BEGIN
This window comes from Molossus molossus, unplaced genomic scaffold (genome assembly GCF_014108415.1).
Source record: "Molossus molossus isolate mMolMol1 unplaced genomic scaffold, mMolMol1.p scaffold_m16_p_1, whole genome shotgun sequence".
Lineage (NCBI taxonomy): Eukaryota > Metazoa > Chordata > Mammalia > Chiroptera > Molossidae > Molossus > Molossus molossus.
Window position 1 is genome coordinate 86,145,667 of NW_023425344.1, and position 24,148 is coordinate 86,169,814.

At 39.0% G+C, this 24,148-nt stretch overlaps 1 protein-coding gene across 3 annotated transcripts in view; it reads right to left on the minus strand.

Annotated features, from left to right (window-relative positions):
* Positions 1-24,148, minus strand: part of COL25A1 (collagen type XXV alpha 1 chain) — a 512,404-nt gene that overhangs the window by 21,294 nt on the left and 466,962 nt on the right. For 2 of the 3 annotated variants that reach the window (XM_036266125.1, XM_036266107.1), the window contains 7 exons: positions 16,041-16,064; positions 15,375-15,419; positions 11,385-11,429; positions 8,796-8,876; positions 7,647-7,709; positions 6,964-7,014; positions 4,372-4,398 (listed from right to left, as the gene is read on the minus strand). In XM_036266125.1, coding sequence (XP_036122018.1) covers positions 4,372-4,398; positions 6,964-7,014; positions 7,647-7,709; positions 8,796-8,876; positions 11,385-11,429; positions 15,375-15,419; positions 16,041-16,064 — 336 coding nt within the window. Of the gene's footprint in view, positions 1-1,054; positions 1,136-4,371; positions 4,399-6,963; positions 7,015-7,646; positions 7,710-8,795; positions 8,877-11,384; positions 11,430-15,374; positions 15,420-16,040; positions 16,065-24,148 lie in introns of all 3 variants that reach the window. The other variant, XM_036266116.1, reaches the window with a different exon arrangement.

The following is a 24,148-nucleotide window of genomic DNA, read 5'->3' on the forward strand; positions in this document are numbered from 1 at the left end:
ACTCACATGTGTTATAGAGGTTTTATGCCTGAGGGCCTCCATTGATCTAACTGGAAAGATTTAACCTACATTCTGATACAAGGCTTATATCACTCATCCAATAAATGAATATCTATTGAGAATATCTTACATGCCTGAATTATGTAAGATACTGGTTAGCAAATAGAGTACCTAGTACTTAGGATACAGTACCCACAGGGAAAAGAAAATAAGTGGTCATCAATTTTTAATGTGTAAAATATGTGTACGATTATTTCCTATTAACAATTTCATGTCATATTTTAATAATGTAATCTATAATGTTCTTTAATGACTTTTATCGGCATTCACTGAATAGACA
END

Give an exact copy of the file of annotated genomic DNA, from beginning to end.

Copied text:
This window comes from Molossus molossus, unplaced genomic scaffold (genome assembly GCF_014108415.1).
Source record: "Molossus molossus isolate mMolMol1 unplaced genomic scaffold, mMolMol1.p scaffold_m16_p_1, whole genome shotgun sequence".
Lineage (NCBI taxonomy): Eukaryota > Metazoa > Chordata > Mammalia > Chiroptera > Molossidae > Molossus > Molossus molossus.
Window position 1 is genome coordinate 86,145,667 of NW_023425344.1, and position 24,148 is coordinate 86,169,814.

At 39.0% G+C, this 24,148-nt stretch overlaps 1 protein-coding gene across 3 annotated transcripts in view; it reads right to left on the minus strand.

Annotated features, from left to right (window-relative positions):
* Positions 1-24,148, minus strand: part of COL25A1 (collagen type XXV alpha 1 chain) — a 512,404-nt gene that overhangs the window by 21,294 nt on the left and 466,962 nt on the right. For 2 of the 3 annotated variants that reach the window (XM_036266125.1, XM_036266107.1), the window contains 7 exons: positions 16,041-16,064; positions 15,375-15,419; positions 11,385-11,429; positions 8,796-8,876; positions 7,647-7,709; positions 6,964-7,014; positions 4,372-4,398 (listed from right to left, as the gene is read on the minus strand). In XM_036266125.1, coding sequence (XP_036122018.1) covers positions 4,372-4,398; positions 6,964-7,014; positions 7,647-7,709; positions 8,796-8,876; positions 11,385-11,429; positions 15,375-15,419; positions 16,041-16,064 — 336 coding nt within the window. Of the gene's footprint in view, positions 1-1,054; positions 1,136-4,371; positions 4,399-6,963; positions 7,015-7,646; positions 7,710-8,795; positions 8,877-11,384; positions 11,430-15,374; positions 15,420-16,040; positions 16,065-24,148 lie in introns of all 3 variants that reach the window. The other variant, XM_036266116.1, reaches the window with a different exon arrangement.

The following is a 24,148-nucleotide window of genomic DNA, read 5'->3' on the forward strand; positions in this document are numbered from 1 at the left end:
ACTCACATGTGTTATAGAGGTTTTATGCCTGAGGGCCTCCATTGATCTAACTGGAAAGATTTAACCTACATTCTGATACAAGGCTTATATCACTCATCCAATAAATGAATATCTATTGAGAATATCTTACATGCCTGAATTATGTAAGATACTGGTTAGCAAATAGAGTACCTAGTACTTAGGATACAGTACCCACAGGGAAAAGAAAATAAGTGGTCATCAATTTTTAATGTGTAAAATATGTGTACGATTATTTCCTATTAACAATTTCATGTCATATTTTAATAATGTAATCTATAATGTTCTTTAATGACTTTTATCGGCATTCACTGAATAGACA